The majority of the world’s population lives in a city, and this proportion continues to grow. One hundred years ago, 2 out of every 10 people lived in an urban area. By 1990, nearly 40% of the global population lived in a city, in 2010, more than half of all people lived in an urban area. It is predicted that by 2030, 6 out of every 10 people will live in a city, and by 2050, this will increase to 7 out of 10 people (www.who.int). This trend of urbanisation of course means masses of individuals in cities depending on fewer and fewer people to grow their food.
The interest in producing your own food and particularly growing your own fruit and vegetables is an area that has gained a lot of interest in the last few years. With people becoming more health conscious, aware of what they eat, interested in organic and so forth it makes sense to grow it yourself. Of course, for the growing number of urbanites across the globe, growing a ‘traditional’ vegetable garden isn’t possible.
For those people there are ‘Windowfarms’. This is a pretty nifty idea that comes from Britta Riley in the US, that allows city dwellers to grow their own fruit, vegetables and herbs. Set up in 2009, it has already gained significant growth with 40,000 members in their online community.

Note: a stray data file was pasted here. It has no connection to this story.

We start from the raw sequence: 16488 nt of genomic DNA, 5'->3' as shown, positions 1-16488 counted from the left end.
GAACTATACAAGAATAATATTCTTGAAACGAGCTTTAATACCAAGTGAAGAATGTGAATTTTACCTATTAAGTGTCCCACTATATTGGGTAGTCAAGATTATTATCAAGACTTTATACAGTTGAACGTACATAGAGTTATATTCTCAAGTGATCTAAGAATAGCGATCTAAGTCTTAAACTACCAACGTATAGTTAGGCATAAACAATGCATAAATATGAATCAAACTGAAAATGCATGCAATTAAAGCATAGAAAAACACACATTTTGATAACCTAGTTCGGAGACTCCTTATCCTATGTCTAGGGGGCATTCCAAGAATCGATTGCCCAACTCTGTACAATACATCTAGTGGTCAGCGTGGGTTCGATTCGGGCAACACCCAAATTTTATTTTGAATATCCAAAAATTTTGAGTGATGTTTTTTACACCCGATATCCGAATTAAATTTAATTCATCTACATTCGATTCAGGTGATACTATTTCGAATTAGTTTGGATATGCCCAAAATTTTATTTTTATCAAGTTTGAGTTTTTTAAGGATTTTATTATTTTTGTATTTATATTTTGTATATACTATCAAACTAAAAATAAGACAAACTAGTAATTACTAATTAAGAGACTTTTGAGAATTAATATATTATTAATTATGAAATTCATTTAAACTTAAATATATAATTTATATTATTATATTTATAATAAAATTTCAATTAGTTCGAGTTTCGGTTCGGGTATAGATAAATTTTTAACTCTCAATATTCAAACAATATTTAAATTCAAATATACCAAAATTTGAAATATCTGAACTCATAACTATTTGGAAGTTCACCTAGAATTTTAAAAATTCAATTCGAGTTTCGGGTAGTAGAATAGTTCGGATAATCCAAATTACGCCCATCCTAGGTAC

A Windowfarm is a vegetable garden on your windowsill. To maximise space it’s vertical, it allows plants to make the most of natural light and the climate is controlled through control of your living space. What is different is that the plants are grown in organic “liquid soil”. This liquid soil is water with the necessary nutrients which is then pumped from a reservoir into each of the plant bottles. Water that is not used is collected again at the base which gets distributed again to the plants.
It’s a great idea for “foodies” or just people who want to have some fresh vegetables at hand when doing their cooking. Of course, for people living in apartments it’s a great way to grow food in a limited space. Some of the recommended plants on the Windowfarms.org website are kale, chard, strawberries, dill, lettuce or basil. Obviously, root vegetables or wheat are not going to work!
Windowfarms initially began as an experiment in environmental solutions which quickly turning into a social enterprise that has received a lot of publicity and funding. Their mission is “healthier people and a healthier planet” and it’s hard to argue with that. Watch Britta Riley on Ted Talks below talking about her Windowfarms, where she got her idea and how it has developed since it’s conception. It’s an interesting story!